Interestingly, less obvious things may also have an influence on whether you develop issues or not such as how you were feeling on that day (i.e. happy and confident vs low in mood or stressed); whether you have had a previous neck issue or pre-existing health issues.

The grades of whiplash-associated disorders are as follows:

No neck pain and no physical signs.

Symptoms may include neck pain, stiffness or tenderness but these are difficult to reproduce with physical (moving and touching) assessment.

a) Symptoms may include neck pain, stiffness or tenderness with reduced neck movements. Neck movements may be painful and may have sensory (feeling) changes.

b) Symptoms may include neck pain, stiffness or tenderness with reduced neck movements. Neck movements may be painful, may have sensory (feeling) changes and elevated emotional distress.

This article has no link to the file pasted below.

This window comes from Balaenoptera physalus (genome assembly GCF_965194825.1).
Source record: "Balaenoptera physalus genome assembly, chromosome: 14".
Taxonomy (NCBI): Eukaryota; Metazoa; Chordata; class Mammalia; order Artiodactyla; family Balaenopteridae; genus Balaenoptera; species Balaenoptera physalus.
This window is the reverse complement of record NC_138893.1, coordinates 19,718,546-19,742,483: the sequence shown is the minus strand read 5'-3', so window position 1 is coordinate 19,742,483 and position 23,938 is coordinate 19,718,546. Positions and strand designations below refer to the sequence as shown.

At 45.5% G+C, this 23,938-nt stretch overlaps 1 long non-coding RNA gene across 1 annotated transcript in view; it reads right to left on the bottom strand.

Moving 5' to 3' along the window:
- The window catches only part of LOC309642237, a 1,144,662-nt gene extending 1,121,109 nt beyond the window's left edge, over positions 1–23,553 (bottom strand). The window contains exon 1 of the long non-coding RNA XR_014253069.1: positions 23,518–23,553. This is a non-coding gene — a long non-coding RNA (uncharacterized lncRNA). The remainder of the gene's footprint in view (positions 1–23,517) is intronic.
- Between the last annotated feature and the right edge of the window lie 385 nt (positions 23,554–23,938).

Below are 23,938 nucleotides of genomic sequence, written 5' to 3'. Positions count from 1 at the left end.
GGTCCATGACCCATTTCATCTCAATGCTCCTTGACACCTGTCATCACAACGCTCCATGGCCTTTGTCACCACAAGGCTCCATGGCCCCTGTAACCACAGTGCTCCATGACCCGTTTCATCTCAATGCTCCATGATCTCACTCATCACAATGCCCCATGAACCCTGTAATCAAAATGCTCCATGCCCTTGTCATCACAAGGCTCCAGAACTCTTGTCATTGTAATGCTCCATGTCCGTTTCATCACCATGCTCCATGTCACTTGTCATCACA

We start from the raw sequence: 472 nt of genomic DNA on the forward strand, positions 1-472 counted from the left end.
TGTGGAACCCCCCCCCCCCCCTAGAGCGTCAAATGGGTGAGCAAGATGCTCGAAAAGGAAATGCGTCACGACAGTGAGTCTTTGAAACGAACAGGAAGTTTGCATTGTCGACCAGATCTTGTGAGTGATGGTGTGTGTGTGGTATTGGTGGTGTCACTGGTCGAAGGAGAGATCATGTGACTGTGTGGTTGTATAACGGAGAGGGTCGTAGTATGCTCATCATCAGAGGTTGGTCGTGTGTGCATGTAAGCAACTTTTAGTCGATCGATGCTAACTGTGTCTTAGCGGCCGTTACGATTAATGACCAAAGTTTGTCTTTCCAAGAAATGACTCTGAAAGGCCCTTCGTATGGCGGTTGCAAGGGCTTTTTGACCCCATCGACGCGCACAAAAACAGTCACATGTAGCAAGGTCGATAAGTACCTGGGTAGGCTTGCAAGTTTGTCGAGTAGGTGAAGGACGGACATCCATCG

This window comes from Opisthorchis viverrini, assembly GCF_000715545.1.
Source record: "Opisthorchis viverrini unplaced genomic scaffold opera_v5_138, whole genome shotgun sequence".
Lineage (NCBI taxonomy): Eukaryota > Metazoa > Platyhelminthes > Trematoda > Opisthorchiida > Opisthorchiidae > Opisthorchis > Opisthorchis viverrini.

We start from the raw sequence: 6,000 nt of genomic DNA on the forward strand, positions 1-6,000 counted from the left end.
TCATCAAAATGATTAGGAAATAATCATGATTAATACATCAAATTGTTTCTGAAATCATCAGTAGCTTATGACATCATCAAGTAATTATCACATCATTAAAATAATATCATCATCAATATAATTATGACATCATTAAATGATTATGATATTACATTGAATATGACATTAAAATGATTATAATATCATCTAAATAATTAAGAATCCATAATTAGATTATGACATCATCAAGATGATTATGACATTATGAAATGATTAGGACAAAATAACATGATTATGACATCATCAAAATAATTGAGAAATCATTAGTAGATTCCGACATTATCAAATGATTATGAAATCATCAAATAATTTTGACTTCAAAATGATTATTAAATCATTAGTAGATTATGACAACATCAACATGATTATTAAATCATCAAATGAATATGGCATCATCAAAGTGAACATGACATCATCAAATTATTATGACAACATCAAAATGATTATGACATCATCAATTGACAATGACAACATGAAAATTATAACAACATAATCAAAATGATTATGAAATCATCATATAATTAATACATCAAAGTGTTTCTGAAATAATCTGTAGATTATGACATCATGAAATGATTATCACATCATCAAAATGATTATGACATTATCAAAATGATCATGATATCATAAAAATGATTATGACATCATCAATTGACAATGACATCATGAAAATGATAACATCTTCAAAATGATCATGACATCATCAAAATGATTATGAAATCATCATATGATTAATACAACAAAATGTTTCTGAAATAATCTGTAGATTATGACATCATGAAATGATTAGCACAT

c) Symptoms may include neck pain, stiffness or tenderness with reduced neck movements. Neck movements may be painful, may have sensory (feeling) changes, elevated emotional distress and generally increased nervous system sensitivity.

Symptoms may include neck pain, stiffness or tenderness with reduced neck movements. Neck movements may be painful, may have sensory (feeling) changes, elevated emotional distress, generally increased nervous system sensitivity and neurological signs (these include changes in sensation or feeling, muscle weakness and/ or reduced deep tendon reflexes).

Symptoms may include all of the above and the patient shows a fracture or dislocation.